If you or your loved ones have experienced the consequences of a misdiagnosis of Strep A or iGAS, our team is here to offer assistance. With experience of 50 years in handling medical negligence claims, we are well-equipped to support you. Our medical negligence solicitors, located in Dublin, Limerick, and Cork are accessible nationwide. We are ready to listen to your story, provide counsel, and guide you through this process.
You can rely on us to engage medical experts, liaise with the Health Service Executive (HSE), and handle all the necessary medico-legal paperwork, allowing you to focus on moving forward as best as you can.
That was the case when HOMS Assist represented the Cork-based Murphy family at the Dublin District Coroner’s Court, where it was found that their 10-year-old daughter, Vivienne, died after doctors failed to diagnose Strep A. Coroner Dr. Cróna Gallagher recorded a verdict of death by medical misadventure, noting that this was an extremely complex medical case of sepsis. She also welcomed any efforts to increase awareness in relation to Strep A.
What is Strep A?
Strep A, also known as Group A Streptococcus, is a common bacteria responsible for a wide range of infections found in children, adults and the elderly. It most often causes throat and skin infections, and occasionally more serious conditions such as scarlet fever, Streptococcal toxic shock syndrome, and even necrotising fasciitis (often referred to as “flesh-eating disease”).
Strep A bacteria is typically transmitted through respiratory droplets or direct contact with infected individuals, which means it easily spreads in busy environments like schools or hospitals. Symptoms of Strep A infections can include sore throat, fever, swollen lymph nodes, and a characteristic red rash in the case of scarlet fever.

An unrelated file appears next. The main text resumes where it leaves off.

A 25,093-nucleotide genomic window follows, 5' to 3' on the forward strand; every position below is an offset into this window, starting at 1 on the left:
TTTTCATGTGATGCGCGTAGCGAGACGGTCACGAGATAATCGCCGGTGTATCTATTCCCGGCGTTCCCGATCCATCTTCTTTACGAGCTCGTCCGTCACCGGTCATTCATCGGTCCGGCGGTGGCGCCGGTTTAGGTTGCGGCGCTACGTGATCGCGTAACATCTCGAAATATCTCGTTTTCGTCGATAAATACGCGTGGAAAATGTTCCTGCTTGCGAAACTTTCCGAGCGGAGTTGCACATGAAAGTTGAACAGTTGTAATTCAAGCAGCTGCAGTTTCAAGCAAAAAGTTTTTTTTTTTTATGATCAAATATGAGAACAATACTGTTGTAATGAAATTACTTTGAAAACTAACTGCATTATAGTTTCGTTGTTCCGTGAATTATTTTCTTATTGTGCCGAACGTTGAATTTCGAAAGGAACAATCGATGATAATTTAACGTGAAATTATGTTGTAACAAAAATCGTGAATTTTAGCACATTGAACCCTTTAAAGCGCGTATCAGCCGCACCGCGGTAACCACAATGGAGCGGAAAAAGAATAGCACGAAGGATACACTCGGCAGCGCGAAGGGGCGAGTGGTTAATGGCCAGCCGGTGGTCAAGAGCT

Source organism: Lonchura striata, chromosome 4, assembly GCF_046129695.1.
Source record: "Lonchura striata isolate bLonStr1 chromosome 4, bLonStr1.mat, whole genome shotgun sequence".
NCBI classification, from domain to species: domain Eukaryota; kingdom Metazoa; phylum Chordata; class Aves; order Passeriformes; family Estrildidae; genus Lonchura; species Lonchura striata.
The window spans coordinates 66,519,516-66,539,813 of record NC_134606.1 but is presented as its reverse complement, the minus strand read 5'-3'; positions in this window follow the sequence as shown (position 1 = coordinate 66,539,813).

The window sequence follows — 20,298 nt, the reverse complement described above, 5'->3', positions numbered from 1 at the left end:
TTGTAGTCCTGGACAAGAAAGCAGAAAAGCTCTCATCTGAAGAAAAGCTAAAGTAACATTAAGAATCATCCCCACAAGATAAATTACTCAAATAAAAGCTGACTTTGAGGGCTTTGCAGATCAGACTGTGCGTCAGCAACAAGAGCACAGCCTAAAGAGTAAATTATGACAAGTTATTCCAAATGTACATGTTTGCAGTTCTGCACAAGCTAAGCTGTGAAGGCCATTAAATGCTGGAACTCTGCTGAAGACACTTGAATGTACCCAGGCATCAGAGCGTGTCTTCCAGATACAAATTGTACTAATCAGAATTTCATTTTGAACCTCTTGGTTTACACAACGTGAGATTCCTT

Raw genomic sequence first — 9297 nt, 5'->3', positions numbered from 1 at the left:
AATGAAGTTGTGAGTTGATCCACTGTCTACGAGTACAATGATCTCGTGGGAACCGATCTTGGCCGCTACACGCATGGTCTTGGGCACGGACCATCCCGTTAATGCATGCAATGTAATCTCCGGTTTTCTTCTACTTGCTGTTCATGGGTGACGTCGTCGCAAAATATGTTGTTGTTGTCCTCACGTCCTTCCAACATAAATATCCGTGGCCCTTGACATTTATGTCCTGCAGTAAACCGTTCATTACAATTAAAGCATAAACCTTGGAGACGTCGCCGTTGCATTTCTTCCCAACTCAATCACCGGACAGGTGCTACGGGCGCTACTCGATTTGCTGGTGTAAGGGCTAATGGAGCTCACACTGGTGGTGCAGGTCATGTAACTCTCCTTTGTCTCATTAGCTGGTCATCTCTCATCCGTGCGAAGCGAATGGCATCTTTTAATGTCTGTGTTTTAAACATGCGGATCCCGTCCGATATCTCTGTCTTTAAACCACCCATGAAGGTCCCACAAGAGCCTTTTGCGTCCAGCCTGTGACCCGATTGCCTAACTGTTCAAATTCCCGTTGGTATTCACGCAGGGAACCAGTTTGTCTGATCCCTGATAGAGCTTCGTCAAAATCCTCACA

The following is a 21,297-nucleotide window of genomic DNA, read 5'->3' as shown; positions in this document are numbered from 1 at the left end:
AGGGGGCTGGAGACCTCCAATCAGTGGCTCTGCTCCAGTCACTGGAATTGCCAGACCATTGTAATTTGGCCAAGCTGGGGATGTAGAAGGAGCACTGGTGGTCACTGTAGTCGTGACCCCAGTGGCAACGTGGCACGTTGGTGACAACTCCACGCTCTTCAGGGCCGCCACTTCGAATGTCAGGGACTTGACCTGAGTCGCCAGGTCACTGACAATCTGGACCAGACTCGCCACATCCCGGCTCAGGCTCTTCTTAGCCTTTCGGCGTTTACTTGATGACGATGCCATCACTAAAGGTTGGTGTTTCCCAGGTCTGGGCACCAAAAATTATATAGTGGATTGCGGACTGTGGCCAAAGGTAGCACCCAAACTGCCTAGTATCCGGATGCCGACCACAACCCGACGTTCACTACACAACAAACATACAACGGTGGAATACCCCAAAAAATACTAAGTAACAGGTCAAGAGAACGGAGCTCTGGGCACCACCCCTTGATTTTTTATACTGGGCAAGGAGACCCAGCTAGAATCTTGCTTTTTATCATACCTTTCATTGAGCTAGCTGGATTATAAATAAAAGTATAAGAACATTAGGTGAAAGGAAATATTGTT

“The most serious infection caused by Group A Streptococcus occurs when it becomes invasive,” notes the Health Protection Surveillance Centre (HPSC). “That is when the bacteria gets into parts of the body where it is not normally found, such as the lungs or bloodstream. This is called invasive Group A Strep (iGAS) and in rare cases, it can be fatal.”
A rise in cases
The fact that Strep A shares some symptoms with common colds and viruses makes it susceptible to misdiagnosis, which can have deadly consequences. Between 2nd October 2022 and 10th June 2023, 384 cases of iGAS were notified in Ireland. There have been 12 deaths in children and 13 in adults since October 2022.
“Whilst iGAS infections are still uncommon, there has been an increase in cases this year reported in Ireland since October 2022, particularly in children under 10 and sadly, a small number of deaths,” says the HPSC.
They suggest that this increase may be due to a number of factors, including more social mixing, as well the effects of higher levels of chickenpox and respiratory viruses such as COVID-19, the ‘flu and Respiratory Syncytial Virus (RSV). “Rates of iGAS are highest at extremes of age — in children and the elderly,” Michael Marks, an associate professor at the London School of Hygiene & Tropical Medicine, told The Washington Post. “This is not fully understood but may reflect immunity.”
The worrying rise in infection rates is not limited to our country, either: The World Health Organisation has found that similar increases in invasive Group A Streptococcus disease and scarlet fever in children under 10 have been observed during 2022 in France, the Netherlands, Sweden, and the UK, which recorded 426 iGAS-related deaths across all age groups in England so far this season.